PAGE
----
The City of San Francisco is looking to open a 150-person Navigation Center for the homeless at 246 South Van Ness Avenue at 13th Street, according to Planning Department records.
An application for a permit to open the center was accepted by the Planning Department on Dec. 7. It specifies that the city is hoping to install the facility with 150 beds and five storage containers in what is now a CalTrans parking lot.
The beds, offices, laundry and a dining hall would be housed in sprung tents — a type of large tent often used for events — and trailers would house bathrooms and showers.
The Planning Department has received the application but, no further action has been taken.
It’s too early to tell whether the center will go forward as proposed and, if so, when it would open.
“I’m monitoring the situation extremely closely waiting to know if this is possible and then immediately have a meeting and a process with the community to talk it through,” said District 9 Supervisor Hillary Ronen.
If approved, it would be the third Navigation Center in the Mission District. The other two, at 1950 Mission St. near 16th and 1515 South Van Ness Ave. near 26th Street, will be demolished when construction begins on permanent housing. The site at 1950 Mission is not expected to break ground until mid- or late 2018, and it’s unclear when construction will begin at 1515 South Van Ness.
The proposed center is one of three new Navigation Centers the city plans to open citywide. The other two are on Bayshore Boulevard in Visitacion Valley and at Fifth and Bryant streets in SoMa.
The site is particularly appealing because of its location — away from residential housing and near existing encampment areas.
“What I’ve been looking for are sites that are in places where homeless people congregate anyway, that are more industrial and less residential and less small-business-related if possible, and this site has always been one of them,” Ronen said.
Finding those locations has always been the difficult part of opening navigation centers, which so far have been very well-received by clients but often face opposition from leery potential neighbors.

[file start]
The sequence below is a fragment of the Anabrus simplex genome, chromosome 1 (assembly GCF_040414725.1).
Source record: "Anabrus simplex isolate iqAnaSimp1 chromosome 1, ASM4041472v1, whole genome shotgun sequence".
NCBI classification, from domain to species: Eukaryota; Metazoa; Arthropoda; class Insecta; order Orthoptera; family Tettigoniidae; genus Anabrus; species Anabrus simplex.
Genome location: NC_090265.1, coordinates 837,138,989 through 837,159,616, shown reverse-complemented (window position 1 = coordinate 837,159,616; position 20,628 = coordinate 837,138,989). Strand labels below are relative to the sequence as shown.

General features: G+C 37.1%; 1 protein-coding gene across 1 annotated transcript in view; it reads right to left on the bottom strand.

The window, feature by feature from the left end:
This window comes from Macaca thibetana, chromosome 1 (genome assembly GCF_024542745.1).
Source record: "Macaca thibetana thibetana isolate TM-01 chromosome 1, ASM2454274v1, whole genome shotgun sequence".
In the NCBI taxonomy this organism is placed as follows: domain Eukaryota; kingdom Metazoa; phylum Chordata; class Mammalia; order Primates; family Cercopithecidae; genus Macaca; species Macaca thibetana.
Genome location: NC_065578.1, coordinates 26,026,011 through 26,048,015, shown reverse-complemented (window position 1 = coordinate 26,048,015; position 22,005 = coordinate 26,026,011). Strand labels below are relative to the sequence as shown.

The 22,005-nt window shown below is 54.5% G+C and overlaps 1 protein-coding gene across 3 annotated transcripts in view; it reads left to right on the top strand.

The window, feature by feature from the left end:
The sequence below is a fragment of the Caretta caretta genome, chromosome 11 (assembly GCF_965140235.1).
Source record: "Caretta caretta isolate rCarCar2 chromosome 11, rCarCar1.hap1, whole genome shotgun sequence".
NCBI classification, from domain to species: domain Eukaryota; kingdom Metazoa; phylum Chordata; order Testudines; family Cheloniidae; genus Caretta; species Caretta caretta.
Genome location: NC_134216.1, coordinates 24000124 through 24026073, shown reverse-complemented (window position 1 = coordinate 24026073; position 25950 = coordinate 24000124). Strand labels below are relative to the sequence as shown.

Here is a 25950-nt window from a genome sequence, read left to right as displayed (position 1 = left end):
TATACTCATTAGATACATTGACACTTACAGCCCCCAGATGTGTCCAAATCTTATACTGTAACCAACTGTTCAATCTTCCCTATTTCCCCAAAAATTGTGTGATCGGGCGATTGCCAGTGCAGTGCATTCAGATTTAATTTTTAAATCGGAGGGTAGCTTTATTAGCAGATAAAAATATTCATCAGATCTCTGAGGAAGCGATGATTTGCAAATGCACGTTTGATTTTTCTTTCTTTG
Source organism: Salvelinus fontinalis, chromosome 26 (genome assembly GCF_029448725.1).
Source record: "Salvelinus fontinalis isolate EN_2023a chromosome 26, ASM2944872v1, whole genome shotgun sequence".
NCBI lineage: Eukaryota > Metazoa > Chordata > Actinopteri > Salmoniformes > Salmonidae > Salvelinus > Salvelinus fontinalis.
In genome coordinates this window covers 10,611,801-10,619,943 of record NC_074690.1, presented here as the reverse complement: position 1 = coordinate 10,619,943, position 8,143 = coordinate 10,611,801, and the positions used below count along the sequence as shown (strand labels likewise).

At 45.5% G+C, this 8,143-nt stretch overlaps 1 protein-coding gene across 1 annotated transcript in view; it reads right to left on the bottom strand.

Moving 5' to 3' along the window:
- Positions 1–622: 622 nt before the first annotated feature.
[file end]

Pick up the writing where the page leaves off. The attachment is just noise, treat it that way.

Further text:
“That’s the challenging thing … every time they try to open a Navigation Center, in every neighborhood, there’s always pushback,” said Kelley Cutler, an organizer with the Coalition on Homelessness. Generally, she said, the Coalition supports new centers and the sorely needed resources they provide.
The Mayor, she said, has initiated the process of working with CalTrans to make sure the navigation center can in fact be placed on what is now in use as a parking lot. The city already leases the land.
If the center were to open before the temporary ones close, it would bring the number of Navigation Centers in the city to five, with 508 total beds.
The centers are viewed as transitional, a place where homeless residents go to get services and gain entry to a system that that may end with permanent housing for some, return to former housing for others, a bus ticket out of town to relatives, or return to the streets.
They differ from the city’s traditional shelters, with 1,000 or so beds, because the barrier to admission is lower — pets, partners and possessions can come in with the client.
In terms of permanent housing, the city now has about 6,000 permanent units of housing for the homeless, though only about 400 of those become vacant every year.
The last point-in-time count showed that 7,449 people are homeless in San Francisco, but advocates and city officials put the number between 15,000 and 18,000.